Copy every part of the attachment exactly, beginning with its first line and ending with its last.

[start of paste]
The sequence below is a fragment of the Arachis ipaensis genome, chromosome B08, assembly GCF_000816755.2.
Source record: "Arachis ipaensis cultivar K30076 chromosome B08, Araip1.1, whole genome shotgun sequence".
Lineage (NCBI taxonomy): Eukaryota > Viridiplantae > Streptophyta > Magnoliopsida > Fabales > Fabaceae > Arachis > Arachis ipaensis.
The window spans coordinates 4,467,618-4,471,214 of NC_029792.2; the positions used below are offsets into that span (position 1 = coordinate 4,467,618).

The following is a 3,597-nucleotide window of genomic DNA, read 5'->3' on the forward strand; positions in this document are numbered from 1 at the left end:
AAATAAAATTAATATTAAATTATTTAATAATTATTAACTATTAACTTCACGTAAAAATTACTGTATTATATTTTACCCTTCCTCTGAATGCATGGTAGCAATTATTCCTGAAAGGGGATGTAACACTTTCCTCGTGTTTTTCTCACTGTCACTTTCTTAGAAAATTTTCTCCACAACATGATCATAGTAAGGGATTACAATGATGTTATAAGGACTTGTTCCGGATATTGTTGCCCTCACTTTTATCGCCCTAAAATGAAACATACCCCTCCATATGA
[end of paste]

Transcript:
The sequence below is a fragment of the Arachis ipaensis genome, chromosome B08, assembly GCF_000816755.2.
Source record: "Arachis ipaensis cultivar K30076 chromosome B08, Araip1.1, whole genome shotgun sequence".
Lineage (NCBI taxonomy): Eukaryota > Viridiplantae > Streptophyta > Magnoliopsida > Fabales > Fabaceae > Arachis > Arachis ipaensis.
The window spans coordinates 4,467,618-4,471,214 of NC_029792.2; the positions used below are offsets into that span (position 1 = coordinate 4,467,618).

The following is a 3,597-nucleotide window of genomic DNA, read 5'->3' on the forward strand; positions in this document are numbered from 1 at the left end:
AAATAAAATTAATATTAAATTATTTAATAATTATTAACTATTAACTTCACGTAAAAATTACTGTATTATATTTTACCCTTCCTCTGAATGCATGGTAGCAATTATTCCTGAAAGGGGATGTAACACTTTCCTCGTGTTTTTCTCACTGTCACTTTCTTAGAAAATTTTCTCCACAACATGATCATAGTAAGGGATTACAATGATGTTATAAGGACTTGTTCCGGATATTGTTGCCCTCACTTTTATCGCCCTAAAATGAAACATACCCCTCCATATGA